Delta Township — Two anti-abortion petition initiatives could receive preliminary approvals next week, but with a caveat that hinges on the fate of lawsuits challenging new rules about the petition process.

The state Bureau of Elections provided the Board of State Canvassers on Monday with a new set of guidelines for people initiating a petition for the 2020 ballot. The guidelines comply with a May opinion by Attorney General Dana Nessel that declared as unconstitutional several parts of legislation approved at the end of last year.

The Board of State Canvassers is expected to use the guidelines to consider approvals for the forms of three statewide ballot initiatives: One that would prohibit dilation and evacuation abortions; a second that would ban abortions after a heartbeat has been detected; and a third that would require registered voters to be U.S. citizens, a qualification that is already required by law.

Board members expressed hesitation about issuing what amounts to conditional approvals for the initiatives due to multiple lawsuits that are challenging the current interpretation of the 2018 law.

“I want to make sure people are really clear about that, that this is complicated and may change mid-stream; it’s sort of an odd situation to be in,” said board member Julie Matuzak, a Democrat who requested the bureau include a larger “warning box” on the guidelines to notify parties of the current legal uncertainty of the rules.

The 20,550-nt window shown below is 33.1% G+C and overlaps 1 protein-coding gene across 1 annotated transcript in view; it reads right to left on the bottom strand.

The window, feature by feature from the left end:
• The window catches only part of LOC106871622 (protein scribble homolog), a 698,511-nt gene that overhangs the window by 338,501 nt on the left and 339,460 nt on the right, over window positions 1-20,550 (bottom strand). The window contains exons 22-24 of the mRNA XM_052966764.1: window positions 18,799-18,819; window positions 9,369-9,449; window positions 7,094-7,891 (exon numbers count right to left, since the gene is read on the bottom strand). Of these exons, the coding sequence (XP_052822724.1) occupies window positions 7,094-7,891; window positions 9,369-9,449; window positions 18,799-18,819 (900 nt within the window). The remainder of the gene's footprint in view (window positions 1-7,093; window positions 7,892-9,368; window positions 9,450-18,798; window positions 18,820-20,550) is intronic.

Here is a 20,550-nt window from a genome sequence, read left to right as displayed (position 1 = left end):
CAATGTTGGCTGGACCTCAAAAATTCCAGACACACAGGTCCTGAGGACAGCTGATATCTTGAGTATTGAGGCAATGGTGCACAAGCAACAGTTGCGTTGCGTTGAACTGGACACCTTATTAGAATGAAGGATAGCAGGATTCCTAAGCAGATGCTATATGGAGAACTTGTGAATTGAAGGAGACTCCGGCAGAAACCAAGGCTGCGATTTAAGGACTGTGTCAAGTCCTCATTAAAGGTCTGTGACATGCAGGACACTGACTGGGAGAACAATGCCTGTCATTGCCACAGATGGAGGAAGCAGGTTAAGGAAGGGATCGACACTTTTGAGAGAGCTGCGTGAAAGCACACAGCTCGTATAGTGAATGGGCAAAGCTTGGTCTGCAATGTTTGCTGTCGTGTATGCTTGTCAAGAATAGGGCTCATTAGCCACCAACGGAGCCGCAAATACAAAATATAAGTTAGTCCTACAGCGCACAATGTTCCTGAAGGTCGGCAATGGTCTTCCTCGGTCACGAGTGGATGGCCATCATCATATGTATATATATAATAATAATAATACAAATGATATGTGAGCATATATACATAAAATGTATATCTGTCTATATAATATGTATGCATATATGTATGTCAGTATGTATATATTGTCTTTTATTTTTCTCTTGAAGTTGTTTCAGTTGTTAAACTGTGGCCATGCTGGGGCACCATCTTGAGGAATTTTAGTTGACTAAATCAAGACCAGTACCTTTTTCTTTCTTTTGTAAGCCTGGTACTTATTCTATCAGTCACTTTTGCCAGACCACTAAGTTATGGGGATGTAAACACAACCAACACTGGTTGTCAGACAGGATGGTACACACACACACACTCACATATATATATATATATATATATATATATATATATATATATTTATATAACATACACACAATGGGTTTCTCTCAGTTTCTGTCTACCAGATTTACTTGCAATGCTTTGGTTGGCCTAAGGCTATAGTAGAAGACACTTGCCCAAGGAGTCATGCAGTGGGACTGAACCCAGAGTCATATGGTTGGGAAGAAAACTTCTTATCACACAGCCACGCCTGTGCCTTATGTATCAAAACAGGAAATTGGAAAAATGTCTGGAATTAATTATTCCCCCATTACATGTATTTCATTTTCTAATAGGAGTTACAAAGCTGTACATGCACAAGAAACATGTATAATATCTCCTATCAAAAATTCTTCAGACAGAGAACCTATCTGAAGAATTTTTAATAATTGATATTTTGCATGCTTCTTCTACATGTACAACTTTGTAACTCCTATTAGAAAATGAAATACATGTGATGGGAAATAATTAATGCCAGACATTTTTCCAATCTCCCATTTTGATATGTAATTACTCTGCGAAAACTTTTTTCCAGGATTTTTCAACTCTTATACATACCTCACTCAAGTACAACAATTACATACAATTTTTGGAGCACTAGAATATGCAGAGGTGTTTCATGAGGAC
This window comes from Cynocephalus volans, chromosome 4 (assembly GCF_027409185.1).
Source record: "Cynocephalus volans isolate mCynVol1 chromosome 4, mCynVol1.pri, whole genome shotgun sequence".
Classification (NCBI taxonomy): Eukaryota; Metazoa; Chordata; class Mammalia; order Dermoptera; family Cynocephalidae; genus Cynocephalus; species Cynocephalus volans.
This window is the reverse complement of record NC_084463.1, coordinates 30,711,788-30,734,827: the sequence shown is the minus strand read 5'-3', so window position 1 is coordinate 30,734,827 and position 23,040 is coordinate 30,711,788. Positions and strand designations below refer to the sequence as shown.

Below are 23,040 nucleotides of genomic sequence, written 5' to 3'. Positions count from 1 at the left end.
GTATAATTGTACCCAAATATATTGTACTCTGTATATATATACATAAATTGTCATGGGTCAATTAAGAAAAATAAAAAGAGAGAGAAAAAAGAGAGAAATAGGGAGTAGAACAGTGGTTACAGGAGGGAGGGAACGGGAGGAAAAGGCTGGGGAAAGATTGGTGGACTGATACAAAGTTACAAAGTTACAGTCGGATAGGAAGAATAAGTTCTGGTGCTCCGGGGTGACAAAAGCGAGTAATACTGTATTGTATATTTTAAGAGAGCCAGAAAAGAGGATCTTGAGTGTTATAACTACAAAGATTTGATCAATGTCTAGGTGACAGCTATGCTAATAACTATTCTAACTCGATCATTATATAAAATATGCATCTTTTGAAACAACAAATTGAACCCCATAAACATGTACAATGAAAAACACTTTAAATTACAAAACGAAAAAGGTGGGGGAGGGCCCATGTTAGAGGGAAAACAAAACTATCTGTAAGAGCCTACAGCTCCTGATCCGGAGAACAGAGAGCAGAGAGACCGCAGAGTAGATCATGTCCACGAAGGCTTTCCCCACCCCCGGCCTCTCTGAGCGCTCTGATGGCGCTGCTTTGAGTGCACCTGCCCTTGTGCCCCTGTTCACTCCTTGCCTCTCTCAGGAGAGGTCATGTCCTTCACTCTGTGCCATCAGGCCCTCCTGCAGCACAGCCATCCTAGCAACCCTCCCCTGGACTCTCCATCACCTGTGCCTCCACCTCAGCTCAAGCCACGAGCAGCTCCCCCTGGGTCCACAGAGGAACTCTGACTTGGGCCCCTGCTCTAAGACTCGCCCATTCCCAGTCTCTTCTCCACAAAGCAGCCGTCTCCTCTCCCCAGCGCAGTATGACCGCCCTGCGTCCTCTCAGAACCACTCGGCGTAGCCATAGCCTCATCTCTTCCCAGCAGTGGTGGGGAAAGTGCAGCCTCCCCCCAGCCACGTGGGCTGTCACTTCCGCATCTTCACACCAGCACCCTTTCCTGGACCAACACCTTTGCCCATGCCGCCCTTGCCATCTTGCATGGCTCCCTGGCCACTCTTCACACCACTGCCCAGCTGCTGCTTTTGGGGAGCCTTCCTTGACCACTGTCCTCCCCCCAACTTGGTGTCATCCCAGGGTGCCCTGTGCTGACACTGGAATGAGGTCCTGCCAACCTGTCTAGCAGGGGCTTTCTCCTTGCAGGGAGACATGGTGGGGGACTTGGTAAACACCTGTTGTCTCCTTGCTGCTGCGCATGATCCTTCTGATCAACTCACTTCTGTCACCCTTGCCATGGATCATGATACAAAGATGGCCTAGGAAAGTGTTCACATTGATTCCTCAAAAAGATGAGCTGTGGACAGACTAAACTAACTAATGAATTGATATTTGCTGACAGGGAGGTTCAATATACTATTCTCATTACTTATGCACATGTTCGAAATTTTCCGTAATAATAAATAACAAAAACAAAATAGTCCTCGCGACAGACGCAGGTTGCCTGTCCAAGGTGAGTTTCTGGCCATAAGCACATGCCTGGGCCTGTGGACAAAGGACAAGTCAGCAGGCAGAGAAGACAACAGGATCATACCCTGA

The bureau plans to emphasize those warnings more clearly on the guidelines before next week's meeting, said Sally Williams, state director of elections.

“You’d hate to see people spend a lot of money and go through all this effort and (have) many, many, many voters signing these to have them not count because of what might be seen as a technicality,” Williams said.

The new law, if implemented as passed by the GOP-led Legislature, would make petition drives more challenging by limiting groups to collecting no more than 15% of their required signatures form any single congressional district. The law also required circulators to disclose whether they were being paid, to collect signatures on congressional district forms and invalidate certain signatures for false or fraudulent information.

Several parts of the law — including the 15% requirement — were declared unconstitutional by Nessel in May. But, last week, the state’s legislative leaders asked a judge to disregard Nessel's opinion and force the implementation of the 2018 petition rules they approved.

The League of Women Voters and Michiganders for Fair and Transparent Elections had filed suit against the law a couple weeks earlier, arguing the statute was unconstitutional and “will impose formidable obstacles to the exercise of direct democracy.”

Democratic Secretary of State Jocelyn Benson, who took office Jan. 1, had asked Nessel to weigh in on the rules and how they affected the rights of sponsors, circulators and voters. Nessel responded with a legal opinion that found many aspects of new rules would inappropriately limit voter participation in the petition drive process.

The Michigan Heartbeat Coalition is expected to change the formatting of its petition  before next week to bring the form in line with Nessel’s ruling, Williams said.

The board is expected to rule on whether the formats for that petition and two others are in line with current form requirements at a meeting scheduled for next week. The bureau also will present 100-word summaries to board members that would be included on the pro-life petitions.

Next week, the board is expected to consider a motion signaling that signatures gathered under the current rules will be honored, regardless of future court rulings that may result in additional changes to the format.

“I want to get clear that, whoever’s circulating a petition, if they follow the rules that we explain today, those petition signatures will count” until or unless a court changes the requirements, said board member Norm Shinkle, a Republican.

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